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Monday, 25 June 2018

Makeover for an Underwood 5 Typewriter

I've never had much luck when it comes to owning a working Underwood 5 in good condition. I've been on the look-out for one forever. So when I was contacted last week by a Canberran asking me to give his daughter's Underwood 5 a makeover, I jumped at the chance. This chap had done his research and had hunted for a full year to find a 100-year-old Underwood 5 in good nick to give his daughter for her 21st birthday. He eventually found one in Florida, US, and shipped it into Australia at great expense. It arrived in very good shape, as can be seen from the bottom image, but it had some minor problems and wasn't working properly - plus it had the to-be-expected paint chips and worn-off paint here and there, and a fair bit of century old dirt and some corrosion. I worked on the Underwood 5 on the weekend and am very pleased with the result. One typeslug was sticking (solidly) at the printing point, but it was merely a spot of rust on the side of the slug that was causing that problem. The carriage had a habit of slowing down about two-thirds to three-quarters of the way across the escapement rack, causing it to pause, skip and eventually stop moving. Of course, the margin and tab sets were almost unmoveable. A thorough clean out of the mechanics, a relube and a blow out with the air-compressor has got the typewriter working like new. Also, I happened to find in my shed an old Underwood bichrome ribbon on its original metal spool, wrapped in aging tin foil and tissue but still usable. This, coupled with cleaned out typeslugs, gives a nice clear print. I'd put the pleasing end result down as much to elbow grease as anything else.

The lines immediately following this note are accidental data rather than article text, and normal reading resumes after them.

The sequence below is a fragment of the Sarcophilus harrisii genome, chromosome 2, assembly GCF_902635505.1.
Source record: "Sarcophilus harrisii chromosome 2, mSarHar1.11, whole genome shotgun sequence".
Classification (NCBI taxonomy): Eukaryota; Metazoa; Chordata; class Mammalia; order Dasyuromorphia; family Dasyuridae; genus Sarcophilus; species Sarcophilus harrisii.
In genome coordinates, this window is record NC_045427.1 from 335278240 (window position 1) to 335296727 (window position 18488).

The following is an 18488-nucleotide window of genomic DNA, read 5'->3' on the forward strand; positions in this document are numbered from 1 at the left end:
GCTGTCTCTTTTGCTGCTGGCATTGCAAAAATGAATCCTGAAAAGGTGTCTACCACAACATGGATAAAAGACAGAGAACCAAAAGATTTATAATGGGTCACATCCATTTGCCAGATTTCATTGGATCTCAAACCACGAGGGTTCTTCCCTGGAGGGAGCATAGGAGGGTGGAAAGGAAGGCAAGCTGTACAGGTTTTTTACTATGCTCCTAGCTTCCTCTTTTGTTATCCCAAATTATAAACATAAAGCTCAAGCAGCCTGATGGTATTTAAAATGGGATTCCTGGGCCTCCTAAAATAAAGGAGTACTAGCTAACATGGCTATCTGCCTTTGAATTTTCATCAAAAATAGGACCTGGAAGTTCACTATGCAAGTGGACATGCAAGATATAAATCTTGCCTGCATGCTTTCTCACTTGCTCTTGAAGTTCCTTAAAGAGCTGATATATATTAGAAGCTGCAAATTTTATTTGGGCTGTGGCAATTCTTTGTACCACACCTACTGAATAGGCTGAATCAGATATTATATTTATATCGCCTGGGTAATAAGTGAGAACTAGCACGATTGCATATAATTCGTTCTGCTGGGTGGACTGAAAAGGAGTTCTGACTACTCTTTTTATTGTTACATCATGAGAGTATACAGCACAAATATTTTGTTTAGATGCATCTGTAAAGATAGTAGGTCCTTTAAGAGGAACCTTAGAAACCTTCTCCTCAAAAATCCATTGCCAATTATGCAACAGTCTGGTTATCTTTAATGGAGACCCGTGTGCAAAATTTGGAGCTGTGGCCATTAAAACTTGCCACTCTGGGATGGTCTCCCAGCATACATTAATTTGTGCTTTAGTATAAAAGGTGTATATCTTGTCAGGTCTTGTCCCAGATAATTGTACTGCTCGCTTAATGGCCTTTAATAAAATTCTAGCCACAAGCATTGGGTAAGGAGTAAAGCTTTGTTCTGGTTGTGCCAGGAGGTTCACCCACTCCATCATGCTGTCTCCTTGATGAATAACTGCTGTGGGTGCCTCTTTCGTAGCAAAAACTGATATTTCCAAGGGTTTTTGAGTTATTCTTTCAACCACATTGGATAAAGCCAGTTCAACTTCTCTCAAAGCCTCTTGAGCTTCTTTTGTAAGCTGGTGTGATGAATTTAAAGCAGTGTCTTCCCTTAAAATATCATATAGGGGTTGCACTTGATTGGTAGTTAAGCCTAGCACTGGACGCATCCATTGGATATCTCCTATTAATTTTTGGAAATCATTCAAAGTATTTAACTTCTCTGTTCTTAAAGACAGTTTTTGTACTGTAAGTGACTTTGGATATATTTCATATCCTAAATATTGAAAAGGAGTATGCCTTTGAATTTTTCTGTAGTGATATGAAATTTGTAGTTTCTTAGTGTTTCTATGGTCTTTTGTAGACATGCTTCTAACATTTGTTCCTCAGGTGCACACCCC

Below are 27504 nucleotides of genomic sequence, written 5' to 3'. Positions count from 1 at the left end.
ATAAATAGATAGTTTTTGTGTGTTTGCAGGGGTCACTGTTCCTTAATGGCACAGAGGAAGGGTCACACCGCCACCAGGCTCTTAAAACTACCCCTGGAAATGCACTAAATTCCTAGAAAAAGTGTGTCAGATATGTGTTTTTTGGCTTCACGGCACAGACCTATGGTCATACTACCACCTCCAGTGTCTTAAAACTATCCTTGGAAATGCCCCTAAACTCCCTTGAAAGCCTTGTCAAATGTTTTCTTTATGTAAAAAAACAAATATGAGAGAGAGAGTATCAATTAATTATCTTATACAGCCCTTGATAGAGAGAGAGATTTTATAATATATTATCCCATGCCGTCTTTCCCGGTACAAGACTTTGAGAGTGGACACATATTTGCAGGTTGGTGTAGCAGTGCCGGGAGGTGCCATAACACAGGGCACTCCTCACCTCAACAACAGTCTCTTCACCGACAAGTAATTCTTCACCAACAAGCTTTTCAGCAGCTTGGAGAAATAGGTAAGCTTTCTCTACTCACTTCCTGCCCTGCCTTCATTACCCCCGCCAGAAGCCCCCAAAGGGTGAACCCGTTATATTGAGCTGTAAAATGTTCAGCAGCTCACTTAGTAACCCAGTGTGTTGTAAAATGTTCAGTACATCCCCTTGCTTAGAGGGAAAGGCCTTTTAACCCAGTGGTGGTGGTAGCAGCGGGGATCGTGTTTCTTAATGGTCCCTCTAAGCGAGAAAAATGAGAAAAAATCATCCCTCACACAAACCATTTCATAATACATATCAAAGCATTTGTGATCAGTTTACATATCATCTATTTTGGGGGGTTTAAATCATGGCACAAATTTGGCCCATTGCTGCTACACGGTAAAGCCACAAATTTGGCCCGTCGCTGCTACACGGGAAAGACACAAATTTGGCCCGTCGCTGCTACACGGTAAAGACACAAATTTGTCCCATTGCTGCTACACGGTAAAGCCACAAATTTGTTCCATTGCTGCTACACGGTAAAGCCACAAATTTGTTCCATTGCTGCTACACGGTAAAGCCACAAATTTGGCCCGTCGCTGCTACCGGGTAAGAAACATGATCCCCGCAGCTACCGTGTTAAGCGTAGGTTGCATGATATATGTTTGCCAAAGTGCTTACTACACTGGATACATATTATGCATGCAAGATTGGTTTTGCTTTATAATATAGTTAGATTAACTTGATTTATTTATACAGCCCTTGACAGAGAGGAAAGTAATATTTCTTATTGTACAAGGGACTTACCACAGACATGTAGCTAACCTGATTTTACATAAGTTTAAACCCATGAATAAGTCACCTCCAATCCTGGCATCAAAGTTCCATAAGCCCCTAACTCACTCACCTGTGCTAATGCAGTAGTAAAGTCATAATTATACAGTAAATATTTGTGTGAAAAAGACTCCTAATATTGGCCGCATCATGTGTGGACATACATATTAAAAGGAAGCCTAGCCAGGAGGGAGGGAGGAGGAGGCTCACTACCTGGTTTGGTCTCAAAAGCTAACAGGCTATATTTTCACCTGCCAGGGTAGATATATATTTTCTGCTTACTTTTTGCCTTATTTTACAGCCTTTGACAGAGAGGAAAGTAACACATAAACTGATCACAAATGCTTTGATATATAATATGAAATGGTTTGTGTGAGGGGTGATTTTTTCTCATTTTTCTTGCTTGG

Bill M said...

Great work on the No. 5 Robert.
I can't begin to guess the high cost of shipping such a beast from Florida to Australia.

John Cooper said...

I agree--great work! It's interesting that you had to look so hard for an Underwood No. 5, since in my part of the world (west coast U.S.) it's got to be one of the most common typewriters I see on offer.

Nick Merritt said...

Yes, very common here in Connecticut (but then, they were made about a mile from where I type this!). But they made many many, as you know. I guess Underwood did not have a factory in Australia?

I agree that the cost of shipping must have been quite high -- glad it arrived in good shape.

Ted said...

Nice work! I didn't know the U5 was rare in Oz. (:

Tomás said...

Good work Robert.

I have read each one of your restoration posts with a mix of fascination and envy. I only have restaured one typewriter in my life (and it was in wood shape, so i only cleaned it little and put it on service)

I would like to undertake more complex restorations but i have a doubt: redoing the external aspect completely (strip old painting, re-paint and new decals) is an acceptable practice by collectors? I have been reading a lot about art restoration and i have not clear idea of what is a good restoration and what can be consider a "falsification" when we are talking about these machines (as well as sewing machines, etc) I think the the ideal item for a collector is a all-original perfect shape machine, but this does not exist , so What is better: an all-original but with problems (aesthetic or mechanical) or a full restored but with not original parts and painting?

Sorry, but i¡m not writting any kind of criticism (I'm in love with your work) I only want to learn from the masters

Best regards